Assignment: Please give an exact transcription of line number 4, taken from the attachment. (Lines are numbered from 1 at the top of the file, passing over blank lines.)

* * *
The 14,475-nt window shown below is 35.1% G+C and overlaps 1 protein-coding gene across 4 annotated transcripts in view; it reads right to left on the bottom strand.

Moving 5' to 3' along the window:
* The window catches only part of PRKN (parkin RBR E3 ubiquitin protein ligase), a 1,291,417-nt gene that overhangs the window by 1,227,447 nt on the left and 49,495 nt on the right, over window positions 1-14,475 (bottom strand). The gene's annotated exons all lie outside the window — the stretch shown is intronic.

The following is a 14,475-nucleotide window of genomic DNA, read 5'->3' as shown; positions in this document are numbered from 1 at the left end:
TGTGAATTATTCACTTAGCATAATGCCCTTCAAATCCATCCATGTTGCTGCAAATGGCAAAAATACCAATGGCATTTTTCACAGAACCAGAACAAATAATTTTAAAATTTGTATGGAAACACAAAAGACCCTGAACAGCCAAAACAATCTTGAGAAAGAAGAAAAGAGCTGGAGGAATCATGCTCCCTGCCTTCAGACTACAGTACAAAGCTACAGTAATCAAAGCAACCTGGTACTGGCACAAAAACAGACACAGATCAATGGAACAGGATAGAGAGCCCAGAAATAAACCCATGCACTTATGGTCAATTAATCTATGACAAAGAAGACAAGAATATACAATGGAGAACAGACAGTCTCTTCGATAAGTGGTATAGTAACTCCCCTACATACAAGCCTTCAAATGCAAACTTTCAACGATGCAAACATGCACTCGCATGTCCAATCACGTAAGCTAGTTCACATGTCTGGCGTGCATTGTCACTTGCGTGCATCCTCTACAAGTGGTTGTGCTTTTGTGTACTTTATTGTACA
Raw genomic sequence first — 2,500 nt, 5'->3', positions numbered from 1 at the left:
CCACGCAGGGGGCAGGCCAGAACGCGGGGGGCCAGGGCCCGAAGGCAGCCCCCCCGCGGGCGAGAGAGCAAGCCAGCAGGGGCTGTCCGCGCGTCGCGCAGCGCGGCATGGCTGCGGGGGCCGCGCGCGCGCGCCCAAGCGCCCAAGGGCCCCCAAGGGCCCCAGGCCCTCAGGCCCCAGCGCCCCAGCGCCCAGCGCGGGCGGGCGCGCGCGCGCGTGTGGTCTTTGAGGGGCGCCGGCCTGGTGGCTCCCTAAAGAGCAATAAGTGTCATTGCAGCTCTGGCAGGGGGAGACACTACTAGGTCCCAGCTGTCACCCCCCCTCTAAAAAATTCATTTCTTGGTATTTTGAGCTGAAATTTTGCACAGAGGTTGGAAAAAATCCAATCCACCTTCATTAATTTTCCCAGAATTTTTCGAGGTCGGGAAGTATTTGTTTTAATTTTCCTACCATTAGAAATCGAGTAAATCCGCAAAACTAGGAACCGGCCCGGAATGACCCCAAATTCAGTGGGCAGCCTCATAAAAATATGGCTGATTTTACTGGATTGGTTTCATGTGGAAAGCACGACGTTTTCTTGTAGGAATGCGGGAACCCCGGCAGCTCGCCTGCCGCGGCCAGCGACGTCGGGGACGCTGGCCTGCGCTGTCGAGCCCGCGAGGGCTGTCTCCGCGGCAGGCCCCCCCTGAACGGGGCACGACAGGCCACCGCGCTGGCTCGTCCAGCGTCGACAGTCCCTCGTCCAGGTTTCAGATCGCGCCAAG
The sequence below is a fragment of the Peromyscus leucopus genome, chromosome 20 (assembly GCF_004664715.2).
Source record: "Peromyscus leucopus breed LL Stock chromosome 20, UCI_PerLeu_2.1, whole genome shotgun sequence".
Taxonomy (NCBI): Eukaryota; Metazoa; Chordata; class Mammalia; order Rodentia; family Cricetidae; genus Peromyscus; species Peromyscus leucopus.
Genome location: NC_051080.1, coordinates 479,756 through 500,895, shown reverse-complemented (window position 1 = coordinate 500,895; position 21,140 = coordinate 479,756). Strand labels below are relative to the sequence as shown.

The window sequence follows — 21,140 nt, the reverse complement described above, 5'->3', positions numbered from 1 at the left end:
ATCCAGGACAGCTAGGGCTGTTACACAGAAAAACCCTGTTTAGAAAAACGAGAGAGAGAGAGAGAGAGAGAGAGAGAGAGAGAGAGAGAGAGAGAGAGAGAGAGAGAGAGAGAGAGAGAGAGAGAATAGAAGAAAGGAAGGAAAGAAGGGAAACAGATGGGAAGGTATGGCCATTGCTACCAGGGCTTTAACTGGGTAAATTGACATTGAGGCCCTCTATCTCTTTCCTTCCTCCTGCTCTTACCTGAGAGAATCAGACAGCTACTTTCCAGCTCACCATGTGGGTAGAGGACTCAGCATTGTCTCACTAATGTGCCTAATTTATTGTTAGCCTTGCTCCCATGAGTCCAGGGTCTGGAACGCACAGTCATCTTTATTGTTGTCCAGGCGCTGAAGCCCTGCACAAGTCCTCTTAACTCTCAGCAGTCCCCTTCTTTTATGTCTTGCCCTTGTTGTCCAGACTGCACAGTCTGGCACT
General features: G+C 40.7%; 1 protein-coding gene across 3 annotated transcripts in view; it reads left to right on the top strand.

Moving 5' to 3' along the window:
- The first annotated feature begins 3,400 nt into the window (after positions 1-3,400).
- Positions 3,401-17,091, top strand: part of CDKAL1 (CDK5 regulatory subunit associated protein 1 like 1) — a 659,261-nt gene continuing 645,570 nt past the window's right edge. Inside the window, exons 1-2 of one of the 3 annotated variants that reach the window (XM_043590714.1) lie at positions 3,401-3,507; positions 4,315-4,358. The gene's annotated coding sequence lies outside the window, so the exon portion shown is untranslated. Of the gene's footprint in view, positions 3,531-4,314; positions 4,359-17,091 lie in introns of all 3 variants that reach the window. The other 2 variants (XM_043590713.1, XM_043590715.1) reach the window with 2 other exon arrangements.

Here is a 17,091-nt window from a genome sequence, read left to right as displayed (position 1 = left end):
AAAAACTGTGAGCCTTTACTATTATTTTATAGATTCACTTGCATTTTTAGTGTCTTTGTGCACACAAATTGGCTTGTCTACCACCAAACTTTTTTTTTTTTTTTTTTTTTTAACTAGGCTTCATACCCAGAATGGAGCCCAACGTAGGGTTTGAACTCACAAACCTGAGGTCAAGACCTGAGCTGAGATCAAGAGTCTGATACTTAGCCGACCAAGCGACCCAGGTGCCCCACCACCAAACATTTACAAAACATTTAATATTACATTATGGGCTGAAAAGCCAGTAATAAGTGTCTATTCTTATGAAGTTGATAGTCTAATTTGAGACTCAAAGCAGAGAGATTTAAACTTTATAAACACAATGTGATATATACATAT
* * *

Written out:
The following is a 14,475-nucleotide window of genomic DNA, read 5'->3' as shown; positions in this document are numbered from 1 at the left end: